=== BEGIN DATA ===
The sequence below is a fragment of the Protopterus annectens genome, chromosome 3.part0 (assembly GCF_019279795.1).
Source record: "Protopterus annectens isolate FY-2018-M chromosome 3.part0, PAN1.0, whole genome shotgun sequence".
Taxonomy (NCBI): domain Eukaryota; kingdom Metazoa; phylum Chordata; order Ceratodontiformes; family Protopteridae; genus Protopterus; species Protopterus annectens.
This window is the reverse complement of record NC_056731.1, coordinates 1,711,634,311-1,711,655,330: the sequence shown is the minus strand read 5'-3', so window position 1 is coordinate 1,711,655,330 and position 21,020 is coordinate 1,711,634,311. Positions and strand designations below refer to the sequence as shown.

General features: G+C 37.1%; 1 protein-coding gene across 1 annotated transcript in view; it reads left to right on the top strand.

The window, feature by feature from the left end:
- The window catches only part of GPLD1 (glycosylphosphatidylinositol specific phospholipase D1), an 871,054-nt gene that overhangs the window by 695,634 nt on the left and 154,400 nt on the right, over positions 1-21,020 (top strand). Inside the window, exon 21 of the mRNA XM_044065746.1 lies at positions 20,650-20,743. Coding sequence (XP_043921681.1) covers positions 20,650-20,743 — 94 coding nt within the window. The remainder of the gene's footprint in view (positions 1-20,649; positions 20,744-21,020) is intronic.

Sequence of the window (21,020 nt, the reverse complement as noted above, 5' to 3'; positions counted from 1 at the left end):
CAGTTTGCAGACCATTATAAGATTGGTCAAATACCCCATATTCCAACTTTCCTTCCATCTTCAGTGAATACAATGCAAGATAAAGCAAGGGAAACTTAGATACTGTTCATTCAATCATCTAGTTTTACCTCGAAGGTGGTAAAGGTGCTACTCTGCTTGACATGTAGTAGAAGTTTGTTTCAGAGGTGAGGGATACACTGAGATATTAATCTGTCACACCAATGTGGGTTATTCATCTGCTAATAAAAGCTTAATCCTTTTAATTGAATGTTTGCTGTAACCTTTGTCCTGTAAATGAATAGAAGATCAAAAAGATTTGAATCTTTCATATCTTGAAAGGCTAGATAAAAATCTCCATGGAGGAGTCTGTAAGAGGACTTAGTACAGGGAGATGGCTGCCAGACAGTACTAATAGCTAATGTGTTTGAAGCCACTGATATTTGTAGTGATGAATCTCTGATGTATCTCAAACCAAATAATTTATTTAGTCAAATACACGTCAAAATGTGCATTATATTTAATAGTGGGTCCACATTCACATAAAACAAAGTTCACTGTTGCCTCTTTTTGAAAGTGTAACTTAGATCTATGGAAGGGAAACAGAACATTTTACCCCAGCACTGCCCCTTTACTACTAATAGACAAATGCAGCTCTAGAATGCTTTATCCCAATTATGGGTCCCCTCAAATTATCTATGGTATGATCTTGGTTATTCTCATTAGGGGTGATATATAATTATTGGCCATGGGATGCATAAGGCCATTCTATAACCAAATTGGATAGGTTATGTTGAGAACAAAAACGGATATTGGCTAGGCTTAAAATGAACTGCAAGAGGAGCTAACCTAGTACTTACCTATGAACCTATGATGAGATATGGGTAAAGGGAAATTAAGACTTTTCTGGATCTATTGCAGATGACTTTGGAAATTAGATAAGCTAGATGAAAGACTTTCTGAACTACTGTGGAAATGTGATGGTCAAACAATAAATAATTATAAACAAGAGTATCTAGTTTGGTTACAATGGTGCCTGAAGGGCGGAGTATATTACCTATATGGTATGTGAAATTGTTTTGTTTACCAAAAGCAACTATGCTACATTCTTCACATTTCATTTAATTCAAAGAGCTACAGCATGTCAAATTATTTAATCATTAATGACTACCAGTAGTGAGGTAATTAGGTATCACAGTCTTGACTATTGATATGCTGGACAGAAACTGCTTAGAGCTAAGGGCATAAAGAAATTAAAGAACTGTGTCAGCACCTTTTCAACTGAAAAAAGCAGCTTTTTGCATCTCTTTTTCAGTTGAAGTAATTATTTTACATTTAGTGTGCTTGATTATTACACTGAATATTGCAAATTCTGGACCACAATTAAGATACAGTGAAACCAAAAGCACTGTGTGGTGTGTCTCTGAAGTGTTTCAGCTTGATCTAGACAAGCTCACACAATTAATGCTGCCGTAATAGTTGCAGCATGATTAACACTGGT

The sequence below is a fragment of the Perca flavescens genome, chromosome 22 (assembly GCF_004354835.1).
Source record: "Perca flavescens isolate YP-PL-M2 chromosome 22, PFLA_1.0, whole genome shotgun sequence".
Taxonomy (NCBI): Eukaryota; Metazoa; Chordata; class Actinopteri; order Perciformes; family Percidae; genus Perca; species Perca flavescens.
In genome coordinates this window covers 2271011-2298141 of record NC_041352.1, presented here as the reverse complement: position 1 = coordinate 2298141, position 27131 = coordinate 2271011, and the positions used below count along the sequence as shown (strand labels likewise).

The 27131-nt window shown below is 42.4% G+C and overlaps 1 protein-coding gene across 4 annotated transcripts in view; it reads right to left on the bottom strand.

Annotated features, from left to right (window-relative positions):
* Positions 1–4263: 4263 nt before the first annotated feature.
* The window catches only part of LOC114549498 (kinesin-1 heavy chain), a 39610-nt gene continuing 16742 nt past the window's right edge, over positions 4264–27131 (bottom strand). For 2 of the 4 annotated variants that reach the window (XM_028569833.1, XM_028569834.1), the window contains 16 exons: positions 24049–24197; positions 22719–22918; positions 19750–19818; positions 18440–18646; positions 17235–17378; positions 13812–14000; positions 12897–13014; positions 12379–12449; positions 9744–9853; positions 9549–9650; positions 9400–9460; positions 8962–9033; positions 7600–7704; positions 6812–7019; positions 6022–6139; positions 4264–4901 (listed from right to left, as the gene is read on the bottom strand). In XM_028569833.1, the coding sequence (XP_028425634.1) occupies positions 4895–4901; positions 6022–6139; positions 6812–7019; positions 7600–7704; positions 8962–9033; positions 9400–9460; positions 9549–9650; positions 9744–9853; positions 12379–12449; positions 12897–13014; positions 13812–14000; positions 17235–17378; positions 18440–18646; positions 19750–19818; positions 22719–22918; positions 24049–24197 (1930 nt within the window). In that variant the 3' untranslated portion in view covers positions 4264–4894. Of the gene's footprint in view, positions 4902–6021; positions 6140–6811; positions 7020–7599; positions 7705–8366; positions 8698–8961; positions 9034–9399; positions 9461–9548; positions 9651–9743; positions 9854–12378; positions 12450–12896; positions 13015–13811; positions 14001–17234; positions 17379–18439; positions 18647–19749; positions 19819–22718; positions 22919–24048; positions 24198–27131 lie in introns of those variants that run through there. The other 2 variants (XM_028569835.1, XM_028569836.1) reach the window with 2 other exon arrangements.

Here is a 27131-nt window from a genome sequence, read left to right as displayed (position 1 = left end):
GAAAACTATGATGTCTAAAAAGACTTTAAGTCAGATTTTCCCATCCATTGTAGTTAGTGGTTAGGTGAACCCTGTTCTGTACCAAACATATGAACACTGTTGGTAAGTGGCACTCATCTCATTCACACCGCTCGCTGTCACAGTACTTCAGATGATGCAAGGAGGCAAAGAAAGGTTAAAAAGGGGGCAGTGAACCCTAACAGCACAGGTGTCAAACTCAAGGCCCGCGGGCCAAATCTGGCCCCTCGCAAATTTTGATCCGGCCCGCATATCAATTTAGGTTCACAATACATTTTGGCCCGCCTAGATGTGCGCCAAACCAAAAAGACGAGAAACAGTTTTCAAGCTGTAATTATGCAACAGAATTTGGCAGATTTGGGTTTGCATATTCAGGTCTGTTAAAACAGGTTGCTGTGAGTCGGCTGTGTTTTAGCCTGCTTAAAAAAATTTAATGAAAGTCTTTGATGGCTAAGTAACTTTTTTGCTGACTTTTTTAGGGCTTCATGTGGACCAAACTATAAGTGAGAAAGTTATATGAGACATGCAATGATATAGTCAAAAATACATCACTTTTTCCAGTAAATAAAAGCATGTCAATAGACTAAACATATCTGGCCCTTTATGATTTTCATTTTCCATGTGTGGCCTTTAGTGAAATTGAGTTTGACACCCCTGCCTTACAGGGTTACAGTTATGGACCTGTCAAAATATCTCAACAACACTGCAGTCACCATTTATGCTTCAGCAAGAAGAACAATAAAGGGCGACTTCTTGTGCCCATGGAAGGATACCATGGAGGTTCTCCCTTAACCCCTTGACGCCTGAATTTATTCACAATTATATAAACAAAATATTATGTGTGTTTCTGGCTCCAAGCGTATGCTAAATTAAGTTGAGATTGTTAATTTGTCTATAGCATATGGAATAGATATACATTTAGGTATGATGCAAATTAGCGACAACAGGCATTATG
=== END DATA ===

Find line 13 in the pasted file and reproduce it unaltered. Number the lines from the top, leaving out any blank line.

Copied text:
In genome coordinates this window covers 2271011-2298141 of record NC_041352.1, presented here as the reverse complement: position 1 = coordinate 2298141, position 27131 = coordinate 2271011, and the positions used below count along the sequence as shown (strand labels likewise).